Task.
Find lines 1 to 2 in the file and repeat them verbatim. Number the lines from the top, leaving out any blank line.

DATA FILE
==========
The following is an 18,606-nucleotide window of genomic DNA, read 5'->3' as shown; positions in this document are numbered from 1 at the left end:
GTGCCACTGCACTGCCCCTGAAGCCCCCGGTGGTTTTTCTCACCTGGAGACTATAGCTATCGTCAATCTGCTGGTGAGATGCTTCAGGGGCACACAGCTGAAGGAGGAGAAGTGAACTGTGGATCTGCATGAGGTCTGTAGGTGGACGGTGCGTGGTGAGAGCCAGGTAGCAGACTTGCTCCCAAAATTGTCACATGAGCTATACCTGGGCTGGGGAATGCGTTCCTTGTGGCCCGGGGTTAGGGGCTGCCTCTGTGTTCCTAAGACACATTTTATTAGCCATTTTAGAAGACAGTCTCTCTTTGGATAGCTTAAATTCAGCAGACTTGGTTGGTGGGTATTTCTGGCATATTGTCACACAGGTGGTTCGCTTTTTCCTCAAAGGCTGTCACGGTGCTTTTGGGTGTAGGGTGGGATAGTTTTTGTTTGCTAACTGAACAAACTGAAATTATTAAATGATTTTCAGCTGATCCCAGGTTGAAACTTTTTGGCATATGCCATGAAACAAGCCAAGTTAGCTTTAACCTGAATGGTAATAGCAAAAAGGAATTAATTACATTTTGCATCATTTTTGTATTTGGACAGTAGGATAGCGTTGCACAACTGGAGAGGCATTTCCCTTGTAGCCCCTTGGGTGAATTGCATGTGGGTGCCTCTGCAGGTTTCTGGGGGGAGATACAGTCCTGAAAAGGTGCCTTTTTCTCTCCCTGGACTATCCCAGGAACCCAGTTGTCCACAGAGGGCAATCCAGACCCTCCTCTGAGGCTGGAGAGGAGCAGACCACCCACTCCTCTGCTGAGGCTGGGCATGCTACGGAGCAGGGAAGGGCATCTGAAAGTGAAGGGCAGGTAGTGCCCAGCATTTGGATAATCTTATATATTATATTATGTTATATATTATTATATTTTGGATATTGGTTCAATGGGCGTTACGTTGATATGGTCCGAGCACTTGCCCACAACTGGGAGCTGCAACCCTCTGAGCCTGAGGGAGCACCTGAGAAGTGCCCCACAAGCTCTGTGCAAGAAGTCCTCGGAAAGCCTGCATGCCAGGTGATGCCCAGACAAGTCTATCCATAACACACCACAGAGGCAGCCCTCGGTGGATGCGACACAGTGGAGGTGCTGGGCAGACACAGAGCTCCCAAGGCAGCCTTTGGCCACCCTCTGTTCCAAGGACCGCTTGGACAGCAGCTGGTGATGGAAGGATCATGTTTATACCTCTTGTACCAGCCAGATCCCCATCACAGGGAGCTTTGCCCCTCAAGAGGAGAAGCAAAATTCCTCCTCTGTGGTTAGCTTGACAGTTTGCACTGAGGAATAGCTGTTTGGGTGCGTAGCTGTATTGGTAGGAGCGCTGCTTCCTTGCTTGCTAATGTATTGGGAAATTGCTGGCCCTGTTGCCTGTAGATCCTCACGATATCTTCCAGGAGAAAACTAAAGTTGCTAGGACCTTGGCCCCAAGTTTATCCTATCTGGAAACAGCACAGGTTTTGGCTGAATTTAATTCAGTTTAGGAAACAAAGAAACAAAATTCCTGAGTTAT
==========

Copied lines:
The following is an 18,606-nucleotide window of genomic DNA, read 5'->3' as shown; positions in this document are numbered from 1 at the left end:
GTGCCACTGCACTGCCCCTGAAGCCCCCGGTGGTTTTTCTCACCTGGAGACTATAGCTATCGTCAATCTGCTGGTGAGATGCTTCAGGGGCACACAGCTGAAGGAGGAGAAGTGAACTGTGGATCTGCATGAGGTCTGTAGGTGGACGGTGCGTGGTGAGAGCCAGGTAGCAGACTTGCTCCCAAAATTGTCACATGAGCTATACCTGGGCTGGGGAATGCGTTCCTTGTGGCCCGGGGTTAGGGGCTGCCTCTGTGTTCCTAAGACACATTTTATTAGCCATTTTAGAAGACAGTCTCTCTTTGGATAGCTTAAATTCAGCAGACTTGGTTGGTGGGTATTTCTGGCATATTGTCACACAGGTGGTTCGCTTTTTCCTCAAAGGCTGTCACGGTGCTTTTGGGTGTAGGGTGGGATAGTTTTTGTTTGCTAACTGAACAAACTGAAATTATTAAATGATTTTCAGCTGATCCCAGGTTGAAACTTTTTGGCATATGCCATGAAACAAGCCAAGTTAGCTTTAACCTGAATGGTAATAGCAAAAAGGAATTAATTACATTTTGCATCATTTTTGTATTTGGACAGTAGGATAGCGTTGCACAACTGGAGAGGCATTTCCCTTGTAGCCCCTTGGGTGAATTGCATGTGGGTGCCTCTGCAGGTTTCTGGGGGGAGATACAGTCCTGAAAAGGTGCCTTTTTCTCTCCCTGGACTATCCCAGGAACCCAGTTGTCCACAGAGGGCAATCCAGACCCTCCTCTGAGGCTGGAGAGGAGCAGACCACCCACTCCTCTGCTGAGGCTGGGCATGCTACGGAGCAGGGAAGGGCATCTGAAAGTGAAGGGCAGGTAGTGCCCAGCATTTGGATAATCTTATATATTATATTATGTTATATATTATTATATTTTGGATATTGGTTCAATGGGCGTTACGTTGATATGGTCCGAGCACTTGCCCACAACTGGGAGCTGCAACCCTCTGAGCCTGAGGGAGCACCTGAGAAGTGCCCCACAAGCTCTGTGCAAGAAGTCCTCGGAAAGCCTGCATGCCAGGTGATGCCCAGACAAGTCTATCCATAACACACCACAGAGGCAGCCCTCGGTGGATGCGACACAGTGGAGGTGCTGGGCAGACACAGAGCTCCCAAGGCAGCCTTTGGCCACCCTCTGTTCCAAGGACCGCTTGGACAGCAGCTGGTGATGGAAGGATCATGTTTATACCTCTTGTACCAGCCAGATCCCCATCACAGGGAGCTTTGCCCCTCAAGAGGAGAAGCAAAATTCCTCCTCTGTGGTTAGCTTGACAGTTTGCACTGAGGAATAGCTGTTTGGGTGCGTAGCTGTATTGGTAGGAGCGCTGCTTCCTTGCTTGCTAATGTATTGGGAAATTGCTGGCCCTGTTGCCTGTAGATCCTCACGATATCTTCCAGGAGAAAACTAAAGTTGCTAGGACCTTGGCCCCAAGTTTATCCTATCTGGAAACAGCACAGGTTTTGGCTGAATTTAATTCAGTTTAGGAAACAAAGAAACAAAATTCCTGAGTTAT